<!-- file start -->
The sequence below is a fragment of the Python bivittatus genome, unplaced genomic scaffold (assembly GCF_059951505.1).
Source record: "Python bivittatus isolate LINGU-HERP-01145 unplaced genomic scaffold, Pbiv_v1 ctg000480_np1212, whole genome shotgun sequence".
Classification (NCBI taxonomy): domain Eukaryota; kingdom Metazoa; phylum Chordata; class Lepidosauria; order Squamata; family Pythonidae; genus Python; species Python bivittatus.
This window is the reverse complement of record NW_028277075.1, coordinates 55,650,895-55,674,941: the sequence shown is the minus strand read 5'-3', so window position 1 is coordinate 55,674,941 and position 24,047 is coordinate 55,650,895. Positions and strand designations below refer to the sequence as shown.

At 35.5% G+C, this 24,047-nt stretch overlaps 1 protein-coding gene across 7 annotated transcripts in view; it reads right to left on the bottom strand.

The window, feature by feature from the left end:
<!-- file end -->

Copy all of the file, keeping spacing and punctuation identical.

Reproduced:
The sequence below is a fragment of the Python bivittatus genome, unplaced genomic scaffold (assembly GCF_059951505.1).
Source record: "Python bivittatus isolate LINGU-HERP-01145 unplaced genomic scaffold, Pbiv_v1 ctg000480_np1212, whole genome shotgun sequence".
Classification (NCBI taxonomy): domain Eukaryota; kingdom Metazoa; phylum Chordata; class Lepidosauria; order Squamata; family Pythonidae; genus Python; species Python bivittatus.
This window is the reverse complement of record NW_028277075.1, coordinates 55,650,895-55,674,941: the sequence shown is the minus strand read 5'-3', so window position 1 is coordinate 55,674,941 and position 24,047 is coordinate 55,650,895. Positions and strand designations below refer to the sequence as shown.

At 35.5% G+C, this 24,047-nt stretch overlaps 1 protein-coding gene across 7 annotated transcripts in view; it reads right to left on the bottom strand.

The window, feature by feature from the left end: